The motivation behind the Federal Communications Commission’s recent proposal to subsidize low-income Americans with $9.25 a month to help pay for either their home or cellular Internet is admirable. Now that we live in an information-based economy in which millions of people generate an income based on their ability to process information, it makes sense to make access universal.
And while the interpretation by the FCC’s chairman, Tom Wheeler, and one of its commissioners, Mignon Clyburn, of how to modernize its Lifeline program—which started in 1985 to help pay for basic phone service—is a welcome and timely one, it’s not ambitious enough.
As the name suggests, Lifeline was originally a program that would provide phone lines in areas where people couldn’t afford them. Having access to a phone can save a life—that much we know. The repositioning of this program to subsidize poor people’s access to the World Wide Web takes on a more lofty approach. Where a phone line allows you to call for help, Internet access helps in a much less direct way. It seeks to address the widening gap between rich and poor by permeating all layers of society with information. But the country has tried this before, and it failed then, too.
In their early days, television and radio were meant to educate the masses. Professors would broadcast lectures to millions of homes, where eager students would be able to get access to a curriculum that would otherwise be out of reach—universities especially took it upon themselves to do this. Unfortunately, access alone wasn’t enough.
According to author Douglas B. Craig, the effort ultimately failed because “broadcasting costs increased, audiences diminished, and professors demonstrated that lecture-hall brilliance did not always translate into good radio technique.”
And now, the persistent myth that the Internet is somehow more democratic than traditional media is likely to get in the way of the FCC’s proposal. Succinctly, the digitally distributed nature of the way in which the Internet is organized implies a freedom of information. Certainly there is a host of free services and applications available to anyone. But if we consider, by the standards of the Department of Justice, the degree to which access to the Internet is controlled by for-profit companies, a clear picture emerges. Consider, for instance, the availability of cable providers in your local area. In most local markets, there’s one—maybe two—providers that dominate. Or, once online, the market share of a company like Alphabet (GOOG) when it comes to search is an increasingly powerful force that directly affects what we find, or not, when looking for specific topics. Of course, Alphabet knows of no evil. But when it comes to access to information, education, and, ultimately democracy, having any single entity hold control over more than half of the market is cause for concern.
For poor families, this may simply mean that they will be “taxed” in the form of advertising.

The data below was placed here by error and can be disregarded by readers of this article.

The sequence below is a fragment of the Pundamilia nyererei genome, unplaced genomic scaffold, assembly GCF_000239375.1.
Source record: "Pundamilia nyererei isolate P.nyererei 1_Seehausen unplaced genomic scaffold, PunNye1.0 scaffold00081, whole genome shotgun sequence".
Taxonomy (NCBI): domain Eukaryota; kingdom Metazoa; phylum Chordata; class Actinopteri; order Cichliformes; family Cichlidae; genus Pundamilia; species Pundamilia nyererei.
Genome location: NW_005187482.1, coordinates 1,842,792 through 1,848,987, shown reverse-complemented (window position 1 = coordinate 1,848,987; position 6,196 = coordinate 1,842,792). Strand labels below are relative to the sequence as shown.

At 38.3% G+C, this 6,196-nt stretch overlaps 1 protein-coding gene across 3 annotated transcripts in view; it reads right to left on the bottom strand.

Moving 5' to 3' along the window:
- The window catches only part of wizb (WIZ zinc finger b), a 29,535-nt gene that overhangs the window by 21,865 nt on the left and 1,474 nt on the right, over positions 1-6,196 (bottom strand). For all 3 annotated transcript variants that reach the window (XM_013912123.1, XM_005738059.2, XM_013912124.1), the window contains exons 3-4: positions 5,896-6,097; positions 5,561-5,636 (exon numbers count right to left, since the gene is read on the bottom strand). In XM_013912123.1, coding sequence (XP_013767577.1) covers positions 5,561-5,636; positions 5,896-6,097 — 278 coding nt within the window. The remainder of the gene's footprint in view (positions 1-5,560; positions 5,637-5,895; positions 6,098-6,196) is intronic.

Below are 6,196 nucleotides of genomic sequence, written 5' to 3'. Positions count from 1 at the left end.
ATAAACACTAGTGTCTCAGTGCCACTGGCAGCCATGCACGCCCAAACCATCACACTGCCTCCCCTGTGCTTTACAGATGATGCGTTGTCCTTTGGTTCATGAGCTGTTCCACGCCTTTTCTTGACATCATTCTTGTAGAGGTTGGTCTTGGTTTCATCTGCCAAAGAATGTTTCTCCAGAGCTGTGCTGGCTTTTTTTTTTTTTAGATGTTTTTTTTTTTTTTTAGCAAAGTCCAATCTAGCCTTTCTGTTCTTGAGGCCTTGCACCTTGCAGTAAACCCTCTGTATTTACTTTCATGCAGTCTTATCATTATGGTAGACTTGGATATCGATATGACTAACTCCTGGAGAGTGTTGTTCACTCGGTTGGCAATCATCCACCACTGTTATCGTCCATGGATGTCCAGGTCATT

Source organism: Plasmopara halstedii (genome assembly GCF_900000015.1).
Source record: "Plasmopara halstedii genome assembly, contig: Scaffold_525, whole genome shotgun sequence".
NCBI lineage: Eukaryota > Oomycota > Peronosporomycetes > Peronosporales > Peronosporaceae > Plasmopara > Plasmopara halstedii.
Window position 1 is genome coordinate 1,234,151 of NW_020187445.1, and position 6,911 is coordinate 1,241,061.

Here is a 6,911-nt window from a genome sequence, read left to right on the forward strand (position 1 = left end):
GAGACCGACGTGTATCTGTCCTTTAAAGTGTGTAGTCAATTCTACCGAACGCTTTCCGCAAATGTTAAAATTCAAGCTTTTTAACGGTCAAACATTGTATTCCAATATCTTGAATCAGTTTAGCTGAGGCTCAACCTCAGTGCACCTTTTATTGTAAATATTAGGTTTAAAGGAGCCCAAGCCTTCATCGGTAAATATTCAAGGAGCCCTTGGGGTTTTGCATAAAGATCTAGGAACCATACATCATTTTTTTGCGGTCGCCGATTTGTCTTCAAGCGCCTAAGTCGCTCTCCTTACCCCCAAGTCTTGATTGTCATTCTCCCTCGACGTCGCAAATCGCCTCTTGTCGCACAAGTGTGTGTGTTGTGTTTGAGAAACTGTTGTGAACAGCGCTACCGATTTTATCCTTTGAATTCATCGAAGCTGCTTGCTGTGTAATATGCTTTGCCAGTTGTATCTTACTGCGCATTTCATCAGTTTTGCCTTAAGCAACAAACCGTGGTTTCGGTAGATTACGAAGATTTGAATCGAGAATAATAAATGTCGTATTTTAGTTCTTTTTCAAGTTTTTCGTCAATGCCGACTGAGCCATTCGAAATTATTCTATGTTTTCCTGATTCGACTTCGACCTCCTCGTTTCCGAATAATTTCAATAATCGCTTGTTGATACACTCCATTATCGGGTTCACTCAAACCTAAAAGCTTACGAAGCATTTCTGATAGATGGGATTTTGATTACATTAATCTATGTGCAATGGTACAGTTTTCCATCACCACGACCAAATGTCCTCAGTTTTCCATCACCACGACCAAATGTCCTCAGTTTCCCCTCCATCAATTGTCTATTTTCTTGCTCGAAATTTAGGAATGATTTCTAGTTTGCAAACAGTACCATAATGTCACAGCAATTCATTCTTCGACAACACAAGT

Many services today offer a free-to-play component that provides either partial or whole access in exchange for recurrent ads being shown. Music services like Spotify, Apple (AAPL) Music, and Pandora all have a two-tiered offering.
But it’s a tempting proposition: For only a few billion dollars, we can bring broadband connectivity to poor families, providing them with no less than an improved chance in life. The ultimate answer, of course, is more complicated. And it is a mistake to think that mere access to the Internet is going to close the gap between rich and poor.
Economic disparity is not solvable with technology alone.
Of course, the FCC’s proposal is likely to attract criticism if it fails to show results. For years, critics have pointed out how sensitive the system has been to fraud. It testifies to a lack of faith to call such an initiative a “recipe for disaster,” as FCC Commissioner Michael O’Rielly would have it. But the poor are everyone’s responsibility. And subsidizing people who live in or close to poverty to get access to the Internet doesn’t absolve our obligation to provide education, literacy programs, and other infrastructure to better society as a whole.
In terms of who can affect the most change, it would certainly not be out of place if the firms that stand to gain the most from more people coming online contributed to the availability of the infrastructure. In an economy dependent on the car industry, one needs ample and serviceable roads. In a knowledge economy, there needs to be a different infrastructure. The estimated $2.25 billion cost of the program that falls well within the budget of the major players at the top of the Internet ecosystem could subsidize unfiltered, unobstructed online access. In the same way that oil companies are increasingly desperate to showcase how eco-friendly they are, always eager to list their altruistic activities, so, too, will information-based companies find that long-term investing will pay itself back.
Joost Van Dreunen is the founder and CEO of SuperData. He is also an adjunct professor in NYU Stern’s Entertainment, Media & Technology program, and does extensive research on video games.